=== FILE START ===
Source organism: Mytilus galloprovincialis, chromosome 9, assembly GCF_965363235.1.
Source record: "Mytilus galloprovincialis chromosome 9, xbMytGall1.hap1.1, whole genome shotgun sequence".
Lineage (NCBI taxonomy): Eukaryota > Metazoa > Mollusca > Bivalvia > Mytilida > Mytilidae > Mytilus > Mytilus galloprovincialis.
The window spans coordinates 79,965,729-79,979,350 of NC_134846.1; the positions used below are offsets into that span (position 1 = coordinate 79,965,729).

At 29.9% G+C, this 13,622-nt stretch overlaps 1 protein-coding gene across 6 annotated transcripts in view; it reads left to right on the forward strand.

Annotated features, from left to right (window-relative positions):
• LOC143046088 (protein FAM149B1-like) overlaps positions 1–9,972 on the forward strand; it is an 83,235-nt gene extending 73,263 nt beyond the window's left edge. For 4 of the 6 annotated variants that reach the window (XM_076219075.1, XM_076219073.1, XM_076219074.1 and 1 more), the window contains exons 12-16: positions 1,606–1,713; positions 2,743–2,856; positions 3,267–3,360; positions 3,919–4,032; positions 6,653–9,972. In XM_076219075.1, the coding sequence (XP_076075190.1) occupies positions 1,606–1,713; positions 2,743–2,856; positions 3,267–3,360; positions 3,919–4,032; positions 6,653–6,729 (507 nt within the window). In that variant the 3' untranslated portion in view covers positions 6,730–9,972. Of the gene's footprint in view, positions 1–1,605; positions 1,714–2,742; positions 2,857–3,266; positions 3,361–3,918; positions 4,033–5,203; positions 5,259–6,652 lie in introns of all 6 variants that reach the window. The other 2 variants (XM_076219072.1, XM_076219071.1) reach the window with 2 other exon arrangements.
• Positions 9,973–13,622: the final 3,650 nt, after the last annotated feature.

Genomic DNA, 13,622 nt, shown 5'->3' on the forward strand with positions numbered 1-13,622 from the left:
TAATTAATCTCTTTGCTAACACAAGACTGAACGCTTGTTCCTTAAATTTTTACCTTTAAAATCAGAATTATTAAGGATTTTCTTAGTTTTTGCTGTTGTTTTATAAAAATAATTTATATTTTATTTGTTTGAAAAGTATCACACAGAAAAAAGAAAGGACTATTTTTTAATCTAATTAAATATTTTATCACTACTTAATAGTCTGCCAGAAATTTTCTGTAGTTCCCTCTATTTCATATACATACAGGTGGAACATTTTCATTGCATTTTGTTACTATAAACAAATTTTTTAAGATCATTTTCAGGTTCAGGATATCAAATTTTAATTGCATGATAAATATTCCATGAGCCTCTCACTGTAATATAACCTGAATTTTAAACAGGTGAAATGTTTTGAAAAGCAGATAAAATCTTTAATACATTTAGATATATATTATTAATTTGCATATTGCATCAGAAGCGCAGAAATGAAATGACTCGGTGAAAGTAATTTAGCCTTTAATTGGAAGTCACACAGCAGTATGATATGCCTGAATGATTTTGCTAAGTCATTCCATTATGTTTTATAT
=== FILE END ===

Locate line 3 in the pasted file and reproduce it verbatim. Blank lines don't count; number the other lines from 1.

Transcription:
Lineage (NCBI taxonomy): Eukaryota > Metazoa > Mollusca > Bivalvia > Mytilida > Mytilidae > Mytilus > Mytilus galloprovincialis.